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Wallenstein, Albrecht E. von.

(1583-1634.) Duke of Fried-
land, and Austrian general of
the Imperial army in the Thirty
Years' War. Fine military
genius, vii, 152; leads crusade
against his

Protestant
countrymen, 152;

raises army
for imperialist Catholic service,
152; resigns, 160-165; in com-
mand again, 169, 170, 172; &,

272.
Walpole, Horace, Earl of Orford.-

(1717-97.) English parliamen.
tarian and writer, vi, 414; xiii,

321.
Walpole, Sir Robert. (1676-

1745.) English statesman, vii,
219, 220, 255, 269, 311, 327,
330; vili, 296, 371, 384; ix,

183.

Walsingham, Sir Francis.-(1536-

90.) Queen Elizabeth's ambas-

sador at Paris, Veii, 80, 81, 105.
Walton, Izaak.–(1593-1688.) Ẻng

lish angler, xiii, 299.
“Wampanoag" (later called the

"Florida"), U. S. warship, xiv,

227.
“Wanderjahre," Goethe's, xiii, 425.
War, Civil, American, losses in life

and money, xii, 305, 306.
War, its demoralization, xi, 145.
War, Peninsular (1815), ix, 247,

250.
War, Revolutionary (American),

xi, 188.
Warburton, Wm. (1698-1779.)

English divine, viii, 371; xiii,

302.
Ward, Artemas. (1727- 1800.)

American general and politician,

xi; 117, 118.
Ward, John E., of Georgia.

(1814. .) U. S. minister to
China, xiv, 257, 277, 281, 282,
283.

-

87;

52;

“The Flying Dutchman,"
38, 39; appointed royal con-
ductor, 40; experiences with
"Lohengrin," 42, 43;

an exile
in Switzerland, 45; Liszt pro-
duces Wagner's operas at
Weimar, 46; the "Nibelung
Tetralogy," 48; “Götterdäm-
merung," “Siegfried,” “Rhein-
gold,” and “Die Walküre,” 48;
disappointments in London, and
at Paris, 50, 51; "Tristan and
Isolde,"

"Die Meister-
singer," 53; finds a friend and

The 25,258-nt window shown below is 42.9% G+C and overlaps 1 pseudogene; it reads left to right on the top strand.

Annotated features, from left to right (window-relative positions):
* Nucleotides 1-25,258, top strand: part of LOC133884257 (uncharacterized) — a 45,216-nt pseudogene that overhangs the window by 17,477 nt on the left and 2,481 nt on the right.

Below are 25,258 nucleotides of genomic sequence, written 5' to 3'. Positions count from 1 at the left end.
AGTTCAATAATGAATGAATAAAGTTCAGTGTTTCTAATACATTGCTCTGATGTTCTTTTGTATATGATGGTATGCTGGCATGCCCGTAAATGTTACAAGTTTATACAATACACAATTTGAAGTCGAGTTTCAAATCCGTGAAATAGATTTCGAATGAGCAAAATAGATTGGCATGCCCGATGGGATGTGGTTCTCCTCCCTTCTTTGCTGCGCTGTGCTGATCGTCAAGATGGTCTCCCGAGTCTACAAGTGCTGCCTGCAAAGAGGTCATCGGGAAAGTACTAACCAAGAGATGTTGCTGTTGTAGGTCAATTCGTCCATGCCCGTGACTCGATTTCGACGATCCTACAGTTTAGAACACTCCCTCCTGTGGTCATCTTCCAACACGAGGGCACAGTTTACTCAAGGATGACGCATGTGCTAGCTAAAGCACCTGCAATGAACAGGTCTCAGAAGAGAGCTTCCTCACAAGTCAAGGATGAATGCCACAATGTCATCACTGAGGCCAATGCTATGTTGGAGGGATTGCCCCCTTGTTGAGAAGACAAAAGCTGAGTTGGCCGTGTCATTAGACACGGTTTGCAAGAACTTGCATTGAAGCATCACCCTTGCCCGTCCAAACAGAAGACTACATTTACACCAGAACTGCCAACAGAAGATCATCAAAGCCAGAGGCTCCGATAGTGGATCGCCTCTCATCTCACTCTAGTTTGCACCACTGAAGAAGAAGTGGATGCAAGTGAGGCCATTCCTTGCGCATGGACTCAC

patron in Ludwig II of Bavaria,
55; success at Munich and for.
mation of Wagner societies, 55,
56; "Parsifal,” 57; death at
Venice, 57; the Bayreuth festi-
vals, 57; Schubert and Chopin,
59, 60, 61; Rubenstein,
Tchaikovsky, Dvotak, and Grieg,
6; Verdi and the “Italian Wag.
ners, 67; other composers who
have followed in Wagner's foot-
steps, 68; the "music of the
future" has become the music of

the present, 68.
Waldersee, Graf Alfred von.
(1832-1904.)

German field-
marshal, xv, 222, 223.
Wales, Prince of (afterwards

George IV).-(1760-1820.) ix,

229, 250, 253.
Walker, Leroy Pope, of Ala.

(1817-84.) Confederate Secre-

tary of War, xii, 277.
Wallace, Alfred Russel. (1823-

1913.) English naturalist and
writer, xiii, 446; on the “Tend-
ency of Varieties to depart in.
definitely from the Original

Type,” xiv, 162, 167, 177.
Wallace, Lew. (1827-1905.)

American novelist, vii, 348.
Wallachia, Rumania, viii, 339; ix,

320; X, 155, 158, 193.

Roman numerals refer to Volumes. For location of Volumes in Books,
seo Prefatory note at beginning of Index.

Ward, Mr. Member for St.

Albans, English politician, X,

46, 49.
Ward, Wm. Adolphus. English

author, his Life of Chaucer, vi,

88.
Ware v. Hylton, Case of, xi, 340.
Warham, William. --

- (1450-1532.)
Archbishop of Canterbury

(1504), vi, 260.
War of 1812-15 (England, Canada,

and the United States), xi, 309;

xii, 129.
War office, English, x, 178.
War of Independence (American),

ix, 25.
War of Spanish Succession, ix,

361.
War of the Rebellion (American),

xi, 188.
Warsaw, Grand Duchy of, ix, 160;

X, 156.
Warsaw, Thaddeus of," Miss

Porter's novel, xiii, 101.
Wars of Prestige. See Napoleon,

Louis.
Wartburg, Germany, xiii, 406.
War with Japan, Chinese, xiv, 289.
War with the World, Chinese, xiv,

294.